News

Read the latest news and blogs surrounding access control, time and attendance systems and integrated security solutions with Tensor plc.

Tensor Apprentice wins top apprentice award case study image

Tensor Apprentice wins top apprentice award

One of Tensors young apprentices, Chris Tinsley, has won a prominent national award for demonstrating huge potential on an apprenticeship scheme for electronic security manufacturers and installers. Chris is 20 years old and he fought off tough competition from across the UK to become a national winner in the British Security Industry Association’s (BSIA) Apprentice Installer Awards 2009. He demonstrated that he has grasped the technical side of the equipment and that he continued dedication and enthusiasm for all jobs that are given to him. He is now in a position to provide training/advice to other engineers who are not as familiar with the Tensor products as him.  Chris was guided into the industry after seeking a job that combined electrical, electronic and mechanical engineering. He is now a valued member of Tensor plc Operations Department.. Paul Summerfield, Tensor’s Installation Manager, said “Chris excels with his positive attitude, logical thinking and a desire to perform his role to the highest standard possible. He has a keenness to learn new skills on both the installation and maintenance side and he has received praise from several customers who have commented on what a pleasure it has been to deal with him.” Commenting on this year’s deserved winners John Bates, BSIA Chief Executive, added “Each year our winning apprentices demonstrate the commitment they are already making towards a successful career within the security industry. The BSIA is proud to acknowledge the contribution these apprentices make so early on in their careers to continue the high standards of the industry. Chris should be justifiably proud of his achievements.” Chris was presented with his award by Admiral the Lord West of Spithead, Parliamentary Under-Secretary of State responsible for security and counter-terrorism at the Home Office at the Association’s annual luncheon on 15th July at the London Hilton, Park Lane.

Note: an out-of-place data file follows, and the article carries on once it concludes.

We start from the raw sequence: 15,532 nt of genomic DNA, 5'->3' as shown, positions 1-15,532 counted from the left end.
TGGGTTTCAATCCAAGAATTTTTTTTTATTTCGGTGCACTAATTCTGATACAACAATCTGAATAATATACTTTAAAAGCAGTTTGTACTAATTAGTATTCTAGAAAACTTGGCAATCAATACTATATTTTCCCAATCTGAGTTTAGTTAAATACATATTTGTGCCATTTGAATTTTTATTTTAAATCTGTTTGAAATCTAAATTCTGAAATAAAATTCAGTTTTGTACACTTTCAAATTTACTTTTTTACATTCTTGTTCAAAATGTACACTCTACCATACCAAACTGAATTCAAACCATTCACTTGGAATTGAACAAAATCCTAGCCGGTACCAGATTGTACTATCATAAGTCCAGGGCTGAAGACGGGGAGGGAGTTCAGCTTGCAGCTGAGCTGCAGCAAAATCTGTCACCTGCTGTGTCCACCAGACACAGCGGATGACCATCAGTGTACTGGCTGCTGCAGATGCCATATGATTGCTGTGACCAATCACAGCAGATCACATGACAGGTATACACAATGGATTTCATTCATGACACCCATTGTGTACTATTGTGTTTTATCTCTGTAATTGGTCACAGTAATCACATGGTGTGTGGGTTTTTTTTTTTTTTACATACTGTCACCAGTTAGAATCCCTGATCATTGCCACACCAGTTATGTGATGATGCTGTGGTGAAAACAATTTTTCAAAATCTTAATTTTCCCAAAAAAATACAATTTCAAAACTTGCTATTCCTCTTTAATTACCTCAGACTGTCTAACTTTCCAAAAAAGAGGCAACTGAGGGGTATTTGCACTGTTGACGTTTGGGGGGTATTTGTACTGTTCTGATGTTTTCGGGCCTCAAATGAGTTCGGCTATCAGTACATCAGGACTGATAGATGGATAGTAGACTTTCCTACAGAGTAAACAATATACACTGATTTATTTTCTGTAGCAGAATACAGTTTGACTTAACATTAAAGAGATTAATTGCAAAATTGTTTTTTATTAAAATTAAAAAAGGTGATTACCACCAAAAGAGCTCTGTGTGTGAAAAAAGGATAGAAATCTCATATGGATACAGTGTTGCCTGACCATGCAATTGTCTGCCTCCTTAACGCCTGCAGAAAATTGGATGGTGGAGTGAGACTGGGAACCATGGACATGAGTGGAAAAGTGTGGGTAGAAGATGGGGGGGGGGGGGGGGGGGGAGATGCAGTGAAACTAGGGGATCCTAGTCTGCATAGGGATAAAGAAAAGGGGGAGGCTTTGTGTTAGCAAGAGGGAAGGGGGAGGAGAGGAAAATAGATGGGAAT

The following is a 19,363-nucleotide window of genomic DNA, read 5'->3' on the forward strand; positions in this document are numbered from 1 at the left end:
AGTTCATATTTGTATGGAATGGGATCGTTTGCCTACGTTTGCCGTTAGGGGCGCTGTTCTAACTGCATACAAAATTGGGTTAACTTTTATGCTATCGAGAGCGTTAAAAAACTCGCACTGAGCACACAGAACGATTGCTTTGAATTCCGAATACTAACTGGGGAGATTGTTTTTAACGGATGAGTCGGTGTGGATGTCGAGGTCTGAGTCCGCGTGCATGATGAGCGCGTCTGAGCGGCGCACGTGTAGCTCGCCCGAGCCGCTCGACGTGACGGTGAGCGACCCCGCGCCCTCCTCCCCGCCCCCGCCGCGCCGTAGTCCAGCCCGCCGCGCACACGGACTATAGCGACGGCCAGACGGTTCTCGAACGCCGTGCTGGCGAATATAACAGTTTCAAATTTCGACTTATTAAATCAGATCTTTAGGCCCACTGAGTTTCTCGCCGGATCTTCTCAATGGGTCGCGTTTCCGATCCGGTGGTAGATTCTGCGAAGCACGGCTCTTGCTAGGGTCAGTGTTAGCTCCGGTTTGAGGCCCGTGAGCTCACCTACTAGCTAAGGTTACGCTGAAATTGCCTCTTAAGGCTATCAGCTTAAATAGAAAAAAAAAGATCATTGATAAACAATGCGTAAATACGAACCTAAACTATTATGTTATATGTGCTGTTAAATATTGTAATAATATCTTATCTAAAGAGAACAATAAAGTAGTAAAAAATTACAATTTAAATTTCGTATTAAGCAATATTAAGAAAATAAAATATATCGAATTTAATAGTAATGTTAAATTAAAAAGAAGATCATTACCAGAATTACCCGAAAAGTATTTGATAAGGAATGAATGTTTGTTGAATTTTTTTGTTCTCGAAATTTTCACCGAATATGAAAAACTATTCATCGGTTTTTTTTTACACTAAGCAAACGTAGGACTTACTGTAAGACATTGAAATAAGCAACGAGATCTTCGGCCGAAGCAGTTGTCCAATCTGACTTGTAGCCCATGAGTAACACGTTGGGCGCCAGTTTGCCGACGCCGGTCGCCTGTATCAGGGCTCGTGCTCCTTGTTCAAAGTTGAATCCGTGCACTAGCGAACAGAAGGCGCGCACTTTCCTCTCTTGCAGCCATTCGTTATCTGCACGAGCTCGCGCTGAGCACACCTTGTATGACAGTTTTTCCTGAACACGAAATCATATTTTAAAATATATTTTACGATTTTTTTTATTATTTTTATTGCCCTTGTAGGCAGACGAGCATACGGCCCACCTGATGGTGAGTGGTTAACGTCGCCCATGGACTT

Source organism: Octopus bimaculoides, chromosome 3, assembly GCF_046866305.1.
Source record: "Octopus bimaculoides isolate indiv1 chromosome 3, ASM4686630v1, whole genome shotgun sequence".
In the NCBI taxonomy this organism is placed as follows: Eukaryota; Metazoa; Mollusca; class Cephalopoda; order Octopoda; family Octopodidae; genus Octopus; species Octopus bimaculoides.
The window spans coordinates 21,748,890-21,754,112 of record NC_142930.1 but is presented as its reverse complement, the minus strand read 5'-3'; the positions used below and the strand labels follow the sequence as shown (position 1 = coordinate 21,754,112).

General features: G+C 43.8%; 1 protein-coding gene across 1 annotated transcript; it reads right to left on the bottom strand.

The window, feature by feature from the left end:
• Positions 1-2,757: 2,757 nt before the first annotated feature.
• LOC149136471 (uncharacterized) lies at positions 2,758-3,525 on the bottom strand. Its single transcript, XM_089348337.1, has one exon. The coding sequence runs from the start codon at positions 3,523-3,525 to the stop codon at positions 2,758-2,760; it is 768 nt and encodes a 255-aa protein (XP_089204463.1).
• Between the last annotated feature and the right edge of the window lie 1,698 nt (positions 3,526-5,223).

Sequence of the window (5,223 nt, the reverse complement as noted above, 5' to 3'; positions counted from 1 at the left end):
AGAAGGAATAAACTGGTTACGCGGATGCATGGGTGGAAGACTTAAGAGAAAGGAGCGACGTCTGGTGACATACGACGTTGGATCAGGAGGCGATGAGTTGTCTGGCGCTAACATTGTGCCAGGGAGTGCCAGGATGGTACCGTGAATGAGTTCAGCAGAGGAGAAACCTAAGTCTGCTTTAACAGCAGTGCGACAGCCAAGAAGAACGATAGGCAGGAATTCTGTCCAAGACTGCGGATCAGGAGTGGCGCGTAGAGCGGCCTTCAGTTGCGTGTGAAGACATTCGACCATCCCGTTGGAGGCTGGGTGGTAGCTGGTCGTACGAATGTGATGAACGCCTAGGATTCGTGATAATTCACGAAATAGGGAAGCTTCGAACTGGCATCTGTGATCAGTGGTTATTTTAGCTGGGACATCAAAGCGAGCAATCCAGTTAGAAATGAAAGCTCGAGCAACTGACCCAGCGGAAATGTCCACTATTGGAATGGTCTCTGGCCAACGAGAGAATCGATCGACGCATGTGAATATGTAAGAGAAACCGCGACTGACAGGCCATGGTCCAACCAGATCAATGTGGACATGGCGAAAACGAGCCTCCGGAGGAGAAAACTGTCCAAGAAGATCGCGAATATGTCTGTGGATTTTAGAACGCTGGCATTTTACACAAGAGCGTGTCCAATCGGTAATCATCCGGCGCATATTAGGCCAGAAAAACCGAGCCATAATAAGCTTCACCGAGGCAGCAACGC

Working Time Directive – 48 hour opt out and ´on-call´ hours case study image

Working Time Directive – 48 hour opt out and ´on-call´ hours